I’m sure you’ve seen the ads and heard people talking about the brand spanking new M&S ‘Best Ever Burger’, and this was what I was most curious to try.  I never buy pre-made patties from a supermarket.  I think they’re bland and boring, so I was just sat there thinking ‘best ever burger’… yeah sure, blah blah marketing ploy BLAH.  However, my ears soon pricked up once I was being told what goes into making this burger, and I had to swallow my words (along with what’s legitimately the best ever supermarket burger I’ve eaten in my entire life).  Chuck steak (good for mincing) is combined with beef brisket (for texture), short rib (for flavour) and bone marrow (do I even need to explain why this is a GLORIOUS idea?!) and goes through 13 mills before adding a dash of salt and breadcrumbs, resulting in what has been a year in the making, and is the first product M&S have ever been bold enough to brand the ‘best ever’.  Ballsy.  Totally fair though because these patties are on POINT!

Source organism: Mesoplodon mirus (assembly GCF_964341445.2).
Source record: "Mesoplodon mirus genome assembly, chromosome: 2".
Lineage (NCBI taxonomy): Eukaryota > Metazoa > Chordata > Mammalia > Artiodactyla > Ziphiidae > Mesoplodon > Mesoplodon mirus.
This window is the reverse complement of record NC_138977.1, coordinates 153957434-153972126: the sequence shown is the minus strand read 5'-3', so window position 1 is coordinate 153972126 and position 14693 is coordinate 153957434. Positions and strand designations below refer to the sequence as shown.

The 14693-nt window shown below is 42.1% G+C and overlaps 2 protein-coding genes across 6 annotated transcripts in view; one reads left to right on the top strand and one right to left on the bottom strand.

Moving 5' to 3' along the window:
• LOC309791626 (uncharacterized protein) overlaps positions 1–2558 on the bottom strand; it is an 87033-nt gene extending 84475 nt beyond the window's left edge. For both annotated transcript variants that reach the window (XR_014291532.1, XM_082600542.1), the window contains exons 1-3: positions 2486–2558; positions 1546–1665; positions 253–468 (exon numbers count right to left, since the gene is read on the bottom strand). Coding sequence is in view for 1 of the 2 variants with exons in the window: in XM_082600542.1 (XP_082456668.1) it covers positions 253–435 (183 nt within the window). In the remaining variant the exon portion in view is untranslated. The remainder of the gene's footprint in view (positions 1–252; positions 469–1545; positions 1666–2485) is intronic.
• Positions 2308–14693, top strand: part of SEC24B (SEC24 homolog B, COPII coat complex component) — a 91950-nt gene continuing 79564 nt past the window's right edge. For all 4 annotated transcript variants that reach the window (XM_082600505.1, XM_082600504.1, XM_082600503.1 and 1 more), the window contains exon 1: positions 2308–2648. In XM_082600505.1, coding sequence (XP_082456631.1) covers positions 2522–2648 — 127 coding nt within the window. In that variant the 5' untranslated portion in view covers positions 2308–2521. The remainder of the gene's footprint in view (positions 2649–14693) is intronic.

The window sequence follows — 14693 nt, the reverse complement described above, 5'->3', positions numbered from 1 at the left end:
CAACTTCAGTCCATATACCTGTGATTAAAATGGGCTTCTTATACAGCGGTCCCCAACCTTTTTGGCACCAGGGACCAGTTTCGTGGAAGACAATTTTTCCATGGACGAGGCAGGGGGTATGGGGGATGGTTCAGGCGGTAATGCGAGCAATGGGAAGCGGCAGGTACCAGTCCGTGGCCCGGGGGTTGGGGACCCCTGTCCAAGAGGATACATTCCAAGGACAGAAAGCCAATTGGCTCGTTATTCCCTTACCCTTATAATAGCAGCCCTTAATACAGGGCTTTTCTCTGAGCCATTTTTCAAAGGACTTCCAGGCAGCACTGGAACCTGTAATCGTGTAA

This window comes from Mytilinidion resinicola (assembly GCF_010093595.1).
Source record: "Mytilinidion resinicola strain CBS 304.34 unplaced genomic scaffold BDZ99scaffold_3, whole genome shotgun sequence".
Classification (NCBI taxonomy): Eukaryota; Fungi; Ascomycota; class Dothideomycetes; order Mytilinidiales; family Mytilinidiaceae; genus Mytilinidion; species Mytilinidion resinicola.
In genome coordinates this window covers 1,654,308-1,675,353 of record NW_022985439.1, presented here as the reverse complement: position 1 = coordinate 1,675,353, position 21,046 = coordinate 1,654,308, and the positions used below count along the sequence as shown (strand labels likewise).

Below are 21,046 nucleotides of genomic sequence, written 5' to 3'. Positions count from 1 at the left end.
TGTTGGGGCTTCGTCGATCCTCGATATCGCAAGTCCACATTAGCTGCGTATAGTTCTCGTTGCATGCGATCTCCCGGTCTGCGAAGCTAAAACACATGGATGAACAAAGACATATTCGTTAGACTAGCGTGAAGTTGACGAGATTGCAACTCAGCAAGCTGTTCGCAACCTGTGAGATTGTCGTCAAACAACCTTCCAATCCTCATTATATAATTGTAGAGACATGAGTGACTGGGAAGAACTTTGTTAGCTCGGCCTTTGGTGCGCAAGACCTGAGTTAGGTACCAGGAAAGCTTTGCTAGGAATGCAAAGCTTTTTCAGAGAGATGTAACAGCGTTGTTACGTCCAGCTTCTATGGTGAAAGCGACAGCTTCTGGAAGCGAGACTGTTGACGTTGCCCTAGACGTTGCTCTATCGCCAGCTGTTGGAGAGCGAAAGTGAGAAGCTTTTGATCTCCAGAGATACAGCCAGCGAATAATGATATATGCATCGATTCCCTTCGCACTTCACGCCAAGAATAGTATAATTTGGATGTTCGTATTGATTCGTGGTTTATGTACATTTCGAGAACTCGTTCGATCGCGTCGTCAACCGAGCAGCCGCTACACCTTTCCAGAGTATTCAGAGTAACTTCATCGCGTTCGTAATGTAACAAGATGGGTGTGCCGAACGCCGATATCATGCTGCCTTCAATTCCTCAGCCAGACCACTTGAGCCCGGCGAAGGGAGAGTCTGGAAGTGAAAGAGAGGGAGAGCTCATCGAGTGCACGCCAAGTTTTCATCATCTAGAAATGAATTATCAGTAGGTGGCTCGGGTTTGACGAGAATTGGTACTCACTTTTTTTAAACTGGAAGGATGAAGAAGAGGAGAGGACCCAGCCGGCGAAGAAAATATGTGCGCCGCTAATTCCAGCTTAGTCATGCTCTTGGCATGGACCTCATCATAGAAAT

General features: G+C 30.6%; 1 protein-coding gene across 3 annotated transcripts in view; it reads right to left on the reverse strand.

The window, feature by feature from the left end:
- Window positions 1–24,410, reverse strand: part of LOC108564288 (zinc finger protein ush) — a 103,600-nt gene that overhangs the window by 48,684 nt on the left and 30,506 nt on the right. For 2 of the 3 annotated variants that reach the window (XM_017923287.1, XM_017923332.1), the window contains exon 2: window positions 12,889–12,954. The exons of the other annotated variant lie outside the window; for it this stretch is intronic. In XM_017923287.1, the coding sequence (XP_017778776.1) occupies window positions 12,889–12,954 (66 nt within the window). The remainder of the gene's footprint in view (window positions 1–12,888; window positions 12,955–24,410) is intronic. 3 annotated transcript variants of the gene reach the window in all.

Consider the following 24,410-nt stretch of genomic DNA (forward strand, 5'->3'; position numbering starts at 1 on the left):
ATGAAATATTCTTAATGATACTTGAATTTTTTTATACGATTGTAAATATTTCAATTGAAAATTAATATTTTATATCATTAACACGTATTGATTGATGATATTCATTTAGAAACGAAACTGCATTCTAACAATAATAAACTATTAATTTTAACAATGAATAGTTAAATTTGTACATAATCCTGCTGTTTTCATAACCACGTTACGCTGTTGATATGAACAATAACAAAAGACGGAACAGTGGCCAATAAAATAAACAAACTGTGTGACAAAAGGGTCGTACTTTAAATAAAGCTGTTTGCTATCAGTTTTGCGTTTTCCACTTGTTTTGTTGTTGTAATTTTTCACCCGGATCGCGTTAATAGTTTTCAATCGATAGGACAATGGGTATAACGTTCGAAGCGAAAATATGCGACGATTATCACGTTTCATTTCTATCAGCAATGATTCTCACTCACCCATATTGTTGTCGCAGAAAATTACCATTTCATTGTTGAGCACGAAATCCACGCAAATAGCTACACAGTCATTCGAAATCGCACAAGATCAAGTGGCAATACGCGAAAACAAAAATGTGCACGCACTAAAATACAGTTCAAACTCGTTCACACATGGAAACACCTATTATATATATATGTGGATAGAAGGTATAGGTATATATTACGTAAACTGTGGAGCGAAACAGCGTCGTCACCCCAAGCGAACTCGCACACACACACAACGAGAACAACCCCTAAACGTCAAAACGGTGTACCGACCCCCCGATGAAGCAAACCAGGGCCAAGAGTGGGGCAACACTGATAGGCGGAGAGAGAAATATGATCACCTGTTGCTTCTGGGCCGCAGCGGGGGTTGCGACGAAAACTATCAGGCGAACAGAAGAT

M&S are of the school of thought that the best beef needs to go in, in order to get the best burger out.  It’s a running theme across the board, given that the same quality of beef that lines their steak shelves, is used in any and all of their pre-made products containing beef.  If that’s not impressive enough for you, how about learning that M&S can not only trace every piece of beef back to the British farm it came from, but can also proudly say that they are the only national retailer who knows precisely which animal it came from too. It’s all down to DNA traceability and is what makes M&S such a trusted source for buying your beef – they trace it so that we can trust it.  Anyway, I loved the patty so much I went for a double patty party shoved inside a sesame crusted bun, then got very carried away forgetting about my diet and threw in a rather healthy dose of stout-glazed salt beef and barbecue beef brisket (is there really such a thing as too much beef?), cheese, mayo and that beaut smoked house ketchup.  No carbs before Marbs doesn’t seem to be running as smoothly as I had anticipated…